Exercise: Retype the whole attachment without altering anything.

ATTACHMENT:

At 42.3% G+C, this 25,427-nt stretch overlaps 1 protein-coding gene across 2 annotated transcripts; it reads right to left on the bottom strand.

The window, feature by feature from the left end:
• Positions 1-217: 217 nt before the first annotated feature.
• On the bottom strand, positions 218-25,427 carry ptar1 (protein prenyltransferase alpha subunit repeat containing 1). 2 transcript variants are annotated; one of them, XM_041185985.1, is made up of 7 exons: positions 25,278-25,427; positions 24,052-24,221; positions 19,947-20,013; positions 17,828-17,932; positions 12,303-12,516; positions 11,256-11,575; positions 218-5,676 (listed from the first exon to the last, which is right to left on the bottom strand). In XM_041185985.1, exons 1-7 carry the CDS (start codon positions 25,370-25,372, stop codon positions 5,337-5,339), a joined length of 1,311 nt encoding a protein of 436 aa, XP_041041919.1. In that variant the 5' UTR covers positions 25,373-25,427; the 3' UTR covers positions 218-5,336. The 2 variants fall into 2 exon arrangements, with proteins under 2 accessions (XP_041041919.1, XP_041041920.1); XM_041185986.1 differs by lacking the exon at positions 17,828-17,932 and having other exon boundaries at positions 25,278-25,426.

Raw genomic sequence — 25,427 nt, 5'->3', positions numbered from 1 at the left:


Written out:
At 42.3% G+C, this 25,427-nt stretch overlaps 1 protein-coding gene across 2 annotated transcripts; it reads right to left on the bottom strand.

The window, feature by feature from the left end:
• Positions 1-217: 217 nt before the first annotated feature.
• On the bottom strand, positions 218-25,427 carry ptar1 (protein prenyltransferase alpha subunit repeat containing 1). 2 transcript variants are annotated; one of them, XM_041185985.1, is made up of 7 exons: positions 25,278-25,427; positions 24,052-24,221; positions 19,947-20,013; positions 17,828-17,932; positions 12,303-12,516; positions 11,256-11,575; positions 218-5,676 (listed from the first exon to the last, which is right to left on the bottom strand). In XM_041185985.1, exons 1-7 carry the CDS (start codon positions 25,370-25,372, stop codon positions 5,337-5,339), a joined length of 1,311 nt encoding a protein of 436 aa, XP_041041919.1. In that variant the 5' UTR covers positions 25,373-25,427; the 3' UTR covers positions 218-5,336. The 2 variants fall into 2 exon arrangements, with proteins under 2 accessions (XP_041041919.1, XP_041041920.1); XM_041185986.1 differs by lacking the exon at positions 17,828-17,932 and having other exon boundaries at positions 25,278-25,426.

Raw genomic sequence — 25,427 nt, 5'->3', positions numbered from 1 at the left: